A general election in the Netherlands on March 15 led to a fragmented parliament, meaning a coalition of several parties will be needed to form a government. Through the results, voters expressed frustration with the establishment parties in power but also mostly rejected extremism.
According to early results, Prime Minister Mark Rutte's center-right People's Party of Freedom and Democracy won 32 of the 150 seats in the House of Representatives, clearing the way for Rutte's reappointment as prime minister. But although Rutte's party managed to remain the most popular in the country, it lost nine seats from the previous election in 2012. In the meantime, Rutte's current coalition partners, the center-left Labor Party, suffered a major defeat, falling from 38 seats to only 10.
It was a particularly disappointing election for the Euroskeptic Party for Freedom, which obtained 19 seats. This was an improvement from the 15 seats it held previously but considerably below what opinion polls predicted earlier in the year. Even before the vote, party leader Geert Wilders had little chance of becoming prime minister; the rest of the parties refused to accept him as a coalition partner. But Wilders was hoping that a strong performance would boost his influence in Dutch politics. Wilders' worse-than-expected performance will also be a disappointment for like-minded parties in countries such as France, where presidential elections will take place in April and May.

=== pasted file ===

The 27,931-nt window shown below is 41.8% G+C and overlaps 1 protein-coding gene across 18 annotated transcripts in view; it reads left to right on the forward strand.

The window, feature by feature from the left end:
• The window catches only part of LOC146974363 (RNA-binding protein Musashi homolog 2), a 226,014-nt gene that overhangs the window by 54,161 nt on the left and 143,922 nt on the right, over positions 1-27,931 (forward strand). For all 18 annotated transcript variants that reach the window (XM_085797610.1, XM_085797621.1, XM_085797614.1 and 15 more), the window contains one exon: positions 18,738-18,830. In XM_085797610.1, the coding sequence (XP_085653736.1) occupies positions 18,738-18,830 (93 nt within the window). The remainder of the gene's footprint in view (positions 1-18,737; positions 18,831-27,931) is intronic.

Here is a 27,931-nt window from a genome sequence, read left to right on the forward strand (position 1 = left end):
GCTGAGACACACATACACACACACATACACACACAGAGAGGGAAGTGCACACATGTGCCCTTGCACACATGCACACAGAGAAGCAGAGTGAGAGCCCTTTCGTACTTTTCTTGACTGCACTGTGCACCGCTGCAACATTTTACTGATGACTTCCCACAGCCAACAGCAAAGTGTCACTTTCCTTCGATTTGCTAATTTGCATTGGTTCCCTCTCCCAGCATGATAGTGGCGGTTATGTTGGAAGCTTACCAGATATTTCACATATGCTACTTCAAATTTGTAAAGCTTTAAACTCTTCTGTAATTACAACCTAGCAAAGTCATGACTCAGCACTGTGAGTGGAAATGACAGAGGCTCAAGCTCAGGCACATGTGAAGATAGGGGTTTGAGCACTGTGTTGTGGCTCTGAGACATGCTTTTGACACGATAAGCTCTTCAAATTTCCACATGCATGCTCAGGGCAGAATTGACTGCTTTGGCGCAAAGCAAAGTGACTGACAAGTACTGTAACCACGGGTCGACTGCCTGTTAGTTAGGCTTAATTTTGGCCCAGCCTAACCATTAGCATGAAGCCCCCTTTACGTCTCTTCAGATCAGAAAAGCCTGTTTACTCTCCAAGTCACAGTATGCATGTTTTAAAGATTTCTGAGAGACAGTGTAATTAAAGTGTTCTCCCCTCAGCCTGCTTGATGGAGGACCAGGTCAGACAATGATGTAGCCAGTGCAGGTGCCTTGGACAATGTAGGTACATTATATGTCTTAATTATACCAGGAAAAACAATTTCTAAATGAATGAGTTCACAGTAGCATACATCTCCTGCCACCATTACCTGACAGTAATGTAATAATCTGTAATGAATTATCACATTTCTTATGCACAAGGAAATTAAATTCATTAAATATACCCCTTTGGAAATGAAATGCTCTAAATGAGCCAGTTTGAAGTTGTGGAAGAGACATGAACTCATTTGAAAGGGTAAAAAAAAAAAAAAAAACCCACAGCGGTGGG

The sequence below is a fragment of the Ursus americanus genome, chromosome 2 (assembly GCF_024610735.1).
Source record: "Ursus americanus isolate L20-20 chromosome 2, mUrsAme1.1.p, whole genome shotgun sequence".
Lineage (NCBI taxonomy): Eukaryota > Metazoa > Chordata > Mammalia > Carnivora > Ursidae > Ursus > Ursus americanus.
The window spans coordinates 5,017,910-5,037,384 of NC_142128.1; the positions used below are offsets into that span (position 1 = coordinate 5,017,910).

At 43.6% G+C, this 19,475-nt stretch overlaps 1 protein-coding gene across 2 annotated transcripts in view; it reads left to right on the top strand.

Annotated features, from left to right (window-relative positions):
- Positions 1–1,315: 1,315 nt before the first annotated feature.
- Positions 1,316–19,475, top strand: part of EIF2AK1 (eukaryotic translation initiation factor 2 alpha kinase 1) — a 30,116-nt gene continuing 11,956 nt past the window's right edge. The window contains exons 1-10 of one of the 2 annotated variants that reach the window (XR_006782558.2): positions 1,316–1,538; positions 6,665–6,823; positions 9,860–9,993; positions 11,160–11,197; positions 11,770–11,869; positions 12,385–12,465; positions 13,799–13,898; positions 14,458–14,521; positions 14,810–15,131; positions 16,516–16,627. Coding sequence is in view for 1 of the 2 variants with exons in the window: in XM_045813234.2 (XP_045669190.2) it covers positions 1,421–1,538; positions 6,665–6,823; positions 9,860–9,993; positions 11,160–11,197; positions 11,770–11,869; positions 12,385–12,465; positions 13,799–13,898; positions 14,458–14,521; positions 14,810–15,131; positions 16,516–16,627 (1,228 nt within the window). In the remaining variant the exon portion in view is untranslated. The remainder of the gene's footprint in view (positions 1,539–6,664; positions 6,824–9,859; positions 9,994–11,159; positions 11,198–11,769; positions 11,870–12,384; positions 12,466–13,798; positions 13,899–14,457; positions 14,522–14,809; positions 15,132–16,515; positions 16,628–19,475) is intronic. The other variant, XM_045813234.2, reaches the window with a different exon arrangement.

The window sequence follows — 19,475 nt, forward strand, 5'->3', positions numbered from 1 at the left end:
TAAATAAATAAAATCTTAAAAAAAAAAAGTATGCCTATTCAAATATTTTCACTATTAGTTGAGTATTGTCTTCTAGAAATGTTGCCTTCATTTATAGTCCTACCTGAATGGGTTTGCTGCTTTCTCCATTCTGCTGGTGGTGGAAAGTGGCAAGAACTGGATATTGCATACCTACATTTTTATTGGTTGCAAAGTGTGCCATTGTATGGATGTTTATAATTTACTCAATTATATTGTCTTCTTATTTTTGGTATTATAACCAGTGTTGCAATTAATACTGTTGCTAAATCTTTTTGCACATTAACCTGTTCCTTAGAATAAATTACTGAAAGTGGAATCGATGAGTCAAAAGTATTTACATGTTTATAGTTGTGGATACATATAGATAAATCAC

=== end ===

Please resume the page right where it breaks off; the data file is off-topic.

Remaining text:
One of the most notable results of the election was the strong performance of the Green Left party, a coalition of environmentalist and left-wing forces. The party received 14 seats, a considerable increase from the four seats it won in 2012. The party's record performance shows that a significant number of voters migrated from the mainstream parties to this relatively fringe force. Finally, the center-right Christian Democratic Appeal party won 20 seats (up from 13 in 2012), and the center-left D66 party won 18 seats (up from 12 in 2012), which makes both parties potential members of the next coalition government.
With the election over, the political parties will have to start negotiations to form a government. At least 76 seats in the House of Representatives are required to control a majority, which means that the next government coalition will include at least three different parties. A minority government is also possible, but it would still require a majority of votes to be appointed. There is no time limit for the formation of a government, which means that coalition talks could last for weeks, if not months.
"Netherlands: Moderate Parties Hold Onto Power" is republished with permission of Stratfor.